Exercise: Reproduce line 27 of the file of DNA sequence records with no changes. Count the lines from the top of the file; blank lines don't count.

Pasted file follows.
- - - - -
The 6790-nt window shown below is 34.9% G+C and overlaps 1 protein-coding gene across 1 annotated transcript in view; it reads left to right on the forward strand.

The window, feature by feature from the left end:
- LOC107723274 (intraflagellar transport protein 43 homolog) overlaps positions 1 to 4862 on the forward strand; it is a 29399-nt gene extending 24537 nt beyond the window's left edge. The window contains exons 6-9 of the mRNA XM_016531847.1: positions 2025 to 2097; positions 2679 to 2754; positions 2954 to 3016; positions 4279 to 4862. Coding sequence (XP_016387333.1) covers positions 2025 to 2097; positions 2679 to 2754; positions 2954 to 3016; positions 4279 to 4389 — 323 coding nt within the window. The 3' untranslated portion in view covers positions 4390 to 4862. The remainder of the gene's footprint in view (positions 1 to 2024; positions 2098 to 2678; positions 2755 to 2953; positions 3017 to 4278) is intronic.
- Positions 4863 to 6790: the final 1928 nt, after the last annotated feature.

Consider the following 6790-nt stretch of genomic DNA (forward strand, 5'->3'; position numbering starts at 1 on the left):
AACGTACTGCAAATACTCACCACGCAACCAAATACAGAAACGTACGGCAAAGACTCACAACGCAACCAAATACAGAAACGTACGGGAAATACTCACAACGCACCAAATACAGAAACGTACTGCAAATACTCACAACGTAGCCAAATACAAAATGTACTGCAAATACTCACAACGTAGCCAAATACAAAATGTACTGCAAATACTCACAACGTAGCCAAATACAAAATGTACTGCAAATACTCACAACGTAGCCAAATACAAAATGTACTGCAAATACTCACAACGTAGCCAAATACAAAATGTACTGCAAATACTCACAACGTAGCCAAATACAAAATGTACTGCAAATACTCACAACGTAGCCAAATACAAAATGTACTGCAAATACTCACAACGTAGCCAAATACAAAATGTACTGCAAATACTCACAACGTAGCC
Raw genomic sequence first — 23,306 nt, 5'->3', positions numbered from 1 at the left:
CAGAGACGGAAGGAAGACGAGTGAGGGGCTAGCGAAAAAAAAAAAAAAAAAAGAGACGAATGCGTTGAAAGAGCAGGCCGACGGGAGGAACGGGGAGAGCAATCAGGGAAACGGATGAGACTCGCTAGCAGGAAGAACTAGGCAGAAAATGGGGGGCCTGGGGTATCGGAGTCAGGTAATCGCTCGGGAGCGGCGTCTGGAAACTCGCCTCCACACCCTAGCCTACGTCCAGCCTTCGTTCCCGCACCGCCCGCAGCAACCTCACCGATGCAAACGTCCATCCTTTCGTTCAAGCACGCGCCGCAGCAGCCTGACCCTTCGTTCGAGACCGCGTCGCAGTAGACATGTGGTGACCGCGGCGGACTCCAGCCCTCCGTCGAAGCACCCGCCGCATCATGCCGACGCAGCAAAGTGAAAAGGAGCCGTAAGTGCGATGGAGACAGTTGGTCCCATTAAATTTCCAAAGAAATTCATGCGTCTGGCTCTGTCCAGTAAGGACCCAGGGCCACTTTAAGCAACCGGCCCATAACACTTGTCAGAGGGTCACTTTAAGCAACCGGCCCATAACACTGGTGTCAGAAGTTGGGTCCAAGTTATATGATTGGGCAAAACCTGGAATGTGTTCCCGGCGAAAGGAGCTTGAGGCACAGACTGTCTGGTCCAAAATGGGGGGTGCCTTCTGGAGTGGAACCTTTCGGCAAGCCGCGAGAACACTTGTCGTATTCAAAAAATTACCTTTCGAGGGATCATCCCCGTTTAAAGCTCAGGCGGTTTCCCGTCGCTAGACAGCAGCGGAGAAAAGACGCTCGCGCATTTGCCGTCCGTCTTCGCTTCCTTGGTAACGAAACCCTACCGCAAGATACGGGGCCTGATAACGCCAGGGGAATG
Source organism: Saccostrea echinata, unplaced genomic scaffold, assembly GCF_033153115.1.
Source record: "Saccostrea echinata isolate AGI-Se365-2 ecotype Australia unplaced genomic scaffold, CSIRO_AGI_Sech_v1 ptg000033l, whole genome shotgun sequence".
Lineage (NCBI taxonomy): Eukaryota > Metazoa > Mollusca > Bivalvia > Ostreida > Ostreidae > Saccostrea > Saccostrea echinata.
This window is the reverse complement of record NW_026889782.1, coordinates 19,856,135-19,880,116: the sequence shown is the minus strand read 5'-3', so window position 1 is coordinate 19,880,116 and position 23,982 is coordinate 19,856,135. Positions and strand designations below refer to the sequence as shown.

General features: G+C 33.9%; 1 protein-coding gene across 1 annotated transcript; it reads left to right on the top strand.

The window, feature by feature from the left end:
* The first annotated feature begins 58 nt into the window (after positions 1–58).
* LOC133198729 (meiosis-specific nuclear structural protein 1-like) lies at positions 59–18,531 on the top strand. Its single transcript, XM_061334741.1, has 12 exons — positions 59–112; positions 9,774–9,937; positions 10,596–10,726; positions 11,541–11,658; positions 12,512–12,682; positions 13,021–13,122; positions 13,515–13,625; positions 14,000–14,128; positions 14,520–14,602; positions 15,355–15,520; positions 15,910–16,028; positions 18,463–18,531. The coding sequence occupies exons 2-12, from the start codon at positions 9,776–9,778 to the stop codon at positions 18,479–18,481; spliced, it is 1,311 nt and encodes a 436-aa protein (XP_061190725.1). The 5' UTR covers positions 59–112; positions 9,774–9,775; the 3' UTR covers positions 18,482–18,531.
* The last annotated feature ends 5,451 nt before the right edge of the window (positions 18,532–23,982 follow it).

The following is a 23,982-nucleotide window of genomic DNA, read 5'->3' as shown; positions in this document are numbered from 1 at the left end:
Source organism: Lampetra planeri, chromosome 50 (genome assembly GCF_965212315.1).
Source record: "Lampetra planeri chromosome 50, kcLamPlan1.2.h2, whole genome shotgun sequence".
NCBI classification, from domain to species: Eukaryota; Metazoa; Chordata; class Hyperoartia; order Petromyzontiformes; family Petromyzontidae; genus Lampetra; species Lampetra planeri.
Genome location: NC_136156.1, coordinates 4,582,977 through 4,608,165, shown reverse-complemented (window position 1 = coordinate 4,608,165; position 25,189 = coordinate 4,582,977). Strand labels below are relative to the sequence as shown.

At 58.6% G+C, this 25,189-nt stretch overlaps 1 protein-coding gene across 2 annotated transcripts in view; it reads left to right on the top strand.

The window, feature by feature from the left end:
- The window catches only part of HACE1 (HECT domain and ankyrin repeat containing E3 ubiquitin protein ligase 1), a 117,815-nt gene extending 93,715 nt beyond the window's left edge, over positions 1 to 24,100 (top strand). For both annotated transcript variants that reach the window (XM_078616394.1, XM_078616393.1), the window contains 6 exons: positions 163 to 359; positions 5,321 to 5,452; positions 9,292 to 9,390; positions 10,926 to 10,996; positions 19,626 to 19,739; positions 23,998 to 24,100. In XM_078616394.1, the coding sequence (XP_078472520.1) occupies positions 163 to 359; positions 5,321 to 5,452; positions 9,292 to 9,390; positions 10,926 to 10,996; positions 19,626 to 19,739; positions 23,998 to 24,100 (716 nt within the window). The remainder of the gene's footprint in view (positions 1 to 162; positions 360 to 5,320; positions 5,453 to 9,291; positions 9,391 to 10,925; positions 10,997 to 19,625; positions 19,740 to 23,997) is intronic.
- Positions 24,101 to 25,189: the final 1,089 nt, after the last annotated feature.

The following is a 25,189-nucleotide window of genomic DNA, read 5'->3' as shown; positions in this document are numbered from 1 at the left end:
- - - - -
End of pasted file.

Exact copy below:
The following is a 25,189-nucleotide window of genomic DNA, read 5'->3' as shown; positions in this document are numbered from 1 at the left end: